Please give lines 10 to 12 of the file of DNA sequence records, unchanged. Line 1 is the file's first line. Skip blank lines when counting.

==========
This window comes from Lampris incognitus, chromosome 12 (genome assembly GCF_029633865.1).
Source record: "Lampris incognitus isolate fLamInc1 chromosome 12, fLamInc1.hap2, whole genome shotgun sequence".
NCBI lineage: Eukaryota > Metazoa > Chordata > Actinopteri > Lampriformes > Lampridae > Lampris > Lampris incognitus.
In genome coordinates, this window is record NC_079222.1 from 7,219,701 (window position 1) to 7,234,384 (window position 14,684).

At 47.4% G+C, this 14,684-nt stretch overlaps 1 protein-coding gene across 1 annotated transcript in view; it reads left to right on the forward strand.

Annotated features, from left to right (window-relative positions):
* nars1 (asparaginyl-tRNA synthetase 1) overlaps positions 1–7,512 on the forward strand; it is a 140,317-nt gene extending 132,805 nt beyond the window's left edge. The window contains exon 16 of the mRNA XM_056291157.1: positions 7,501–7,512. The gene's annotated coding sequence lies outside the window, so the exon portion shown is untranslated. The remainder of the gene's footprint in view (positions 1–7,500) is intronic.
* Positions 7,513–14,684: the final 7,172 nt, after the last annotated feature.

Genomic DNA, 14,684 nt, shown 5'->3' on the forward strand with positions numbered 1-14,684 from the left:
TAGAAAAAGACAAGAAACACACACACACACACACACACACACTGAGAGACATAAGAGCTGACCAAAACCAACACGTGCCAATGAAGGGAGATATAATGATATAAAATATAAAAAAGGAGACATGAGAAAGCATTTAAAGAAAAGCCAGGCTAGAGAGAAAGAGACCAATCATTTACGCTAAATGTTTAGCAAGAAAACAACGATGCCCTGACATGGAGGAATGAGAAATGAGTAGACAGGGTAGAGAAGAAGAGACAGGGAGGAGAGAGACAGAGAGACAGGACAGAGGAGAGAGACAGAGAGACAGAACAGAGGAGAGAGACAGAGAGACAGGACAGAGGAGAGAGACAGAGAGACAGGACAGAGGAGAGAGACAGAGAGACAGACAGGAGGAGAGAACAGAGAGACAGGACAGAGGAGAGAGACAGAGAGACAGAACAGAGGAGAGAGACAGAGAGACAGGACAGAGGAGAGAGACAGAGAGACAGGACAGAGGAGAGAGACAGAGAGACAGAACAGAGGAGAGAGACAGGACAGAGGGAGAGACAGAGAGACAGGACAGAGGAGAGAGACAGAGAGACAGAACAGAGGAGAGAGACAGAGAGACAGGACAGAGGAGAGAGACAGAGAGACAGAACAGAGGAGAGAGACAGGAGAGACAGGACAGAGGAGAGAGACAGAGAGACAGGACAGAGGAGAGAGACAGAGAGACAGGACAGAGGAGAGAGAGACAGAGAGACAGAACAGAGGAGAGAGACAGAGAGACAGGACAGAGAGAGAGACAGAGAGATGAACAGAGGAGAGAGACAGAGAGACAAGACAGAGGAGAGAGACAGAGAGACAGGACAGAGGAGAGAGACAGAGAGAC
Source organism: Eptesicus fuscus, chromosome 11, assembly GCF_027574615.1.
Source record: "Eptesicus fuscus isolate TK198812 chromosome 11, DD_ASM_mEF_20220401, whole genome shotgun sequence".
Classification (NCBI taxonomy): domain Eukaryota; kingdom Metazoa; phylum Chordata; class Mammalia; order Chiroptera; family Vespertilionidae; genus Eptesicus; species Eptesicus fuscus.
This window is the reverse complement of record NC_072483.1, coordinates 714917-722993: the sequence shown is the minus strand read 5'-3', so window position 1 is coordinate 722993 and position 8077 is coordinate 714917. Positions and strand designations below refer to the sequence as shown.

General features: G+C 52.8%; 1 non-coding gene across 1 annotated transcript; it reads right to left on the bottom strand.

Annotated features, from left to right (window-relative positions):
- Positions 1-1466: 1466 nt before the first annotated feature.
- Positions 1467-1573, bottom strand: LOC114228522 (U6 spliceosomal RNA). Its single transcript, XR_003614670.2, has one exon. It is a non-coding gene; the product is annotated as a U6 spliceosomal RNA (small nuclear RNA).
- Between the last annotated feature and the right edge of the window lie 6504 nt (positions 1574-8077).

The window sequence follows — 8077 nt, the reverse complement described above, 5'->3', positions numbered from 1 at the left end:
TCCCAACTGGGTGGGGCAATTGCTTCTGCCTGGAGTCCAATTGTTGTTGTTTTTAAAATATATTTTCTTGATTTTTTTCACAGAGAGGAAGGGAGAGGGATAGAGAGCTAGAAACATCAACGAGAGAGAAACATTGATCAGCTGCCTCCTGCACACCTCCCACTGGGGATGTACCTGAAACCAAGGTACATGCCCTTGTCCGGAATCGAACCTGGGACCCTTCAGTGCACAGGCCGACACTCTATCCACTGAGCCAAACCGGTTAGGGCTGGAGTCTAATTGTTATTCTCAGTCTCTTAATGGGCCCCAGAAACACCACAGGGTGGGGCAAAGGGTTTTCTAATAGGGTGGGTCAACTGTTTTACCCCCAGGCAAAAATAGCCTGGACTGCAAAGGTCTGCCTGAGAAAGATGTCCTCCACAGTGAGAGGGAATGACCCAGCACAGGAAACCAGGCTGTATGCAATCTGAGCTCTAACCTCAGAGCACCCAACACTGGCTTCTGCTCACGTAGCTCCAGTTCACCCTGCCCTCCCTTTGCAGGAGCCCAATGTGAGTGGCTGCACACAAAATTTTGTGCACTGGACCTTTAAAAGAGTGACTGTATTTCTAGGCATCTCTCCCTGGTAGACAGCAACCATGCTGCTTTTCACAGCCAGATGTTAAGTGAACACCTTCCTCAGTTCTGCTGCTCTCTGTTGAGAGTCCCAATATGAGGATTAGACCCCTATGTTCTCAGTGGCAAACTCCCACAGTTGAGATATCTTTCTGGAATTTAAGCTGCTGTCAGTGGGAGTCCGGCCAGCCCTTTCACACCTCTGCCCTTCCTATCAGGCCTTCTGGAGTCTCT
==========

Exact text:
TAGAAAAAGACAAGAAACACACACACACACACACACACACACTGAGAGACATAAGAGCTGACCAAAACCAACACGTGCCAATGAAGGGAGATATAATGATATAAAATATAAAAAAGGAGACATGAGAAAGCATTTAAAGAAAAGCCAGGCTAGAGAGAAAGAGACCAATCATTTACGCTAAATGTTTAGCAAGAAAACAACGATGCCCTGACATGGAGGAATGAGAAATGAGTAGACAGGGTAGAGAAGAAGAGACAGGGAGGAGAGAGACAGAGAGACAGGACAGAGGAGAGAGACAGAGAGACAGAACAGAGGAGAGAGACAGAGAGACAGGACAGAGGAGAGAGACAGAGAGACAGGACAGAGGAGAGAGACAGAGAGACAGACAGGAGGAGAGAACAGAGAGACAGGACAGAGGAGAGAGACAGAGAGACAGAACAGAGGAGAGAGACAGAGAGACAGGACAGAGGAGAGAGACAGAGAGACAGGACAGAGGAGAGAGACAGAGAGACAGAACAGAGGAGAGAGACAGGACAGAGGGAGAGACAGAGAGACAGGACAGAGGAGAGAGACAGAGAGACAGAACAGAGGAGAGAGACAGAGAGACAGGACAGAGGAGAGAGACAGAGAGACAGAACAGAGGAGAGAGACAGGAGAGACAGGACAGAGGAGAGAGACAGAGAGACAGGACAGAGGAGAGAGACAGAGAGACAGGACAGAGGAGAGAGAGACAGAGAGACAGAACAGAGGAGAGAGACAGAGAGACAGGACAGAGAGAGAGACAGAGAGATGAACAGAGGAGAGAGACAGAGAGACAAGACAGAGGAGAGAGACAGAGAGACAGGACAGAGGAGAGAGACAGAGAGAC
Source organism: Eptesicus fuscus, chromosome 11, assembly GCF_027574615.1.
Source record: "Eptesicus fuscus isolate TK198812 chromosome 11, DD_ASM_mEF_20220401, whole genome shotgun sequence".